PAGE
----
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A Relationship Story – Learning from Our Tribes

I want to urge each of you to think about the people in your tribes.  What do they mean to your growth and evolution?  Let me share an example of mine:

Every year, I spend a whirlwind five days with a group of my best friends, experiencing a ridiculous amount of culture and inspiration with Major League Baseball as a centerpiece.  Sleep is at a minimum and is traded off for more experiences – it’s a ton of fun and memories.  It also teaches all of us a lot about each other as well as about ourselves.

At the Field of Dreams in Dyersville, Iowa in 2015, on the 25th anniversary of when four of us first visited this hallowed ground.

These friends and I all love experiencing things like new ballparks – three on this trip (and even the former locations of ballparks gone by), the Rock & Roll Hall of Fame, the Henry Ford Museum, the Motown Museum, the glorious Field of Dreams based on the truly inspiring (at least for baseball fans) 1989 film, and even a quick stop at the crash site memorial for Buddy Holly and “the day the music died.”

However, we need to ask ourselves why we devote so much time to this and why our wives are all happy to have us do these wacky things with our buddies.  In thinking about my reasons, I realize that these guys are one of my most important tribes and I have a true need to commit to spending time with these great people.

Each of us is insatiably curious and feels the need to expand our understanding of things we consider important – we are all continuous learners and passionate lovers of life, culture and community.   Each of us feels drawn to being around each other and to growing through the shared passion for learning and experiencing new things…and it has been going on for 25 years and we’re now talking about the 50th anniversary in 2040!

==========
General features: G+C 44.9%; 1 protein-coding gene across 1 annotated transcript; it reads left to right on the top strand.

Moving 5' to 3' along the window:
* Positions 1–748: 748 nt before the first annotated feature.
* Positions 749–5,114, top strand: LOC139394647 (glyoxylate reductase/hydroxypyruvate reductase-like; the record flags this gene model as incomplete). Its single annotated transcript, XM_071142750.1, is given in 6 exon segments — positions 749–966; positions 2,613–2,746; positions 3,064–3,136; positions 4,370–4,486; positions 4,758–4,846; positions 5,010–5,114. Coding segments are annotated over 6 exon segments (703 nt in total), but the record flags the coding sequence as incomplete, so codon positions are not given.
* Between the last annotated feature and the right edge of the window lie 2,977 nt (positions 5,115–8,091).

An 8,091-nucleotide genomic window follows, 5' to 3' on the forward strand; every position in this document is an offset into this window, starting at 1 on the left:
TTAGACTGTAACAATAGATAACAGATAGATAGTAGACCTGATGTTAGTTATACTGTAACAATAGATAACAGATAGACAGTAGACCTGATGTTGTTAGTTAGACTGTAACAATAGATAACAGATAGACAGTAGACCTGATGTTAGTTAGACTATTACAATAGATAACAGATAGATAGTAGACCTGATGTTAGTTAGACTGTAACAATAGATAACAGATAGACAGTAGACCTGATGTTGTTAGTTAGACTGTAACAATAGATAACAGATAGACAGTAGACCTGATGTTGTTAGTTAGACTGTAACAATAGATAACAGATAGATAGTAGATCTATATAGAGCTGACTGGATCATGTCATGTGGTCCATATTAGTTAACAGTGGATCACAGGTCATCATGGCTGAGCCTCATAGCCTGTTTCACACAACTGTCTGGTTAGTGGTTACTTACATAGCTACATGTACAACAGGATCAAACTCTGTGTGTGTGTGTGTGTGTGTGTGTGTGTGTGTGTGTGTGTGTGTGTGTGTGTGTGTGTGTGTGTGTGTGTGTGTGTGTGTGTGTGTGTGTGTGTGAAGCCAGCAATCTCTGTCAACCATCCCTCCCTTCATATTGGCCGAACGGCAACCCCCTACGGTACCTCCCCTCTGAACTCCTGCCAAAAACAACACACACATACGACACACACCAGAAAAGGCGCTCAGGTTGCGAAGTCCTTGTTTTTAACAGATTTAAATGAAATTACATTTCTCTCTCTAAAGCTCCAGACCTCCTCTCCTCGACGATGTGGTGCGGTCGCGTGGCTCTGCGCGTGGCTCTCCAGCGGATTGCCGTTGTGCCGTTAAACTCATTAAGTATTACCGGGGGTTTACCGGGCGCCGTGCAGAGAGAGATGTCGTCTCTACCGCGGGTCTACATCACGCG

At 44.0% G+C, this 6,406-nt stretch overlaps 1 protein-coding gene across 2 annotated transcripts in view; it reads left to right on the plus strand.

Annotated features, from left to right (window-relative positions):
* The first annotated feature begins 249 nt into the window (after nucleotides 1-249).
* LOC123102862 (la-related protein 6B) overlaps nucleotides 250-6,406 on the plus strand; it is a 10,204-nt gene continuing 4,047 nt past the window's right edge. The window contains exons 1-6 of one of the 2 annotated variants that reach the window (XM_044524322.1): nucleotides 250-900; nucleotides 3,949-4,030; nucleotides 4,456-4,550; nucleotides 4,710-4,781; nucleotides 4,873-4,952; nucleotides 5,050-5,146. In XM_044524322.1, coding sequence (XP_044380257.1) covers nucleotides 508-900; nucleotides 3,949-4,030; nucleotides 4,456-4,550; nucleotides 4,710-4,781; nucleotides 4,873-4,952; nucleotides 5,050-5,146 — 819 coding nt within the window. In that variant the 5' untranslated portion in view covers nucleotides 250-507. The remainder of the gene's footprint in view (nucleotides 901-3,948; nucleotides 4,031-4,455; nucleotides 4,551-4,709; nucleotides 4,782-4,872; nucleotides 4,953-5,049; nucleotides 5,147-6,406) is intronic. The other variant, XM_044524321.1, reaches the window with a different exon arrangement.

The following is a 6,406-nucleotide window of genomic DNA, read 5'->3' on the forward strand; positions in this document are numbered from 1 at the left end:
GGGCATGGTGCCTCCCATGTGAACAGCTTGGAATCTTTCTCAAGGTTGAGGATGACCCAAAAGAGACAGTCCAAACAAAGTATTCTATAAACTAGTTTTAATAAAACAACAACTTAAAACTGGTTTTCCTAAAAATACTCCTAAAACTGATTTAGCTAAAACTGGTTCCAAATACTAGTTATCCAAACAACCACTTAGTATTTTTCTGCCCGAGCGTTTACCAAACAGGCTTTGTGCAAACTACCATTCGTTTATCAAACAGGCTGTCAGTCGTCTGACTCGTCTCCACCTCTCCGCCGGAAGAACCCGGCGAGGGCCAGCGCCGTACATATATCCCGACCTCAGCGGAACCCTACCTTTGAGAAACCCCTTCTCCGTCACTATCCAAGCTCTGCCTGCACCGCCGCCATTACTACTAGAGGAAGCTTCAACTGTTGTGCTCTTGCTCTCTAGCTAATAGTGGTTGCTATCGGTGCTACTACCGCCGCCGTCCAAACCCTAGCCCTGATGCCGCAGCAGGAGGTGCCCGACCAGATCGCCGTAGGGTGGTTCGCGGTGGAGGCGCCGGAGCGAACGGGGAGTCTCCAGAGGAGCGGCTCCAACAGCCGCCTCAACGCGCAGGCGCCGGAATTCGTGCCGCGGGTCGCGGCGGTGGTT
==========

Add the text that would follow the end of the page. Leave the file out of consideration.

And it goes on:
However, all of that is what we learn “with” our tribe, not “from” our tribe (besides the incessant exchange of trivial detail about everything).

I believe that this tribe has found a special way to gain new insights from each other.  You see, this tribe is comprised of very different people in terms of backgrounds, professional experiences, personal interests (beyond baseball) and political/religious beliefs.  Spending time together helps us all see how much we have in common versus focusing on our differences, although discussing our opinions across many things including normally “hot button” issues (the group includes three conservatives and three liberals) creates an even greater mutual understanding and level of trust between us.

I believe it is the trust between us that truly allows us to learn from each other.  I wish for you the opportunity to embrace the value of your own tribes and how they enrich your life.

Thanks for sharing time with me; as always, I welcome your feedback.  Please feel free to pass this message along to others who may find value.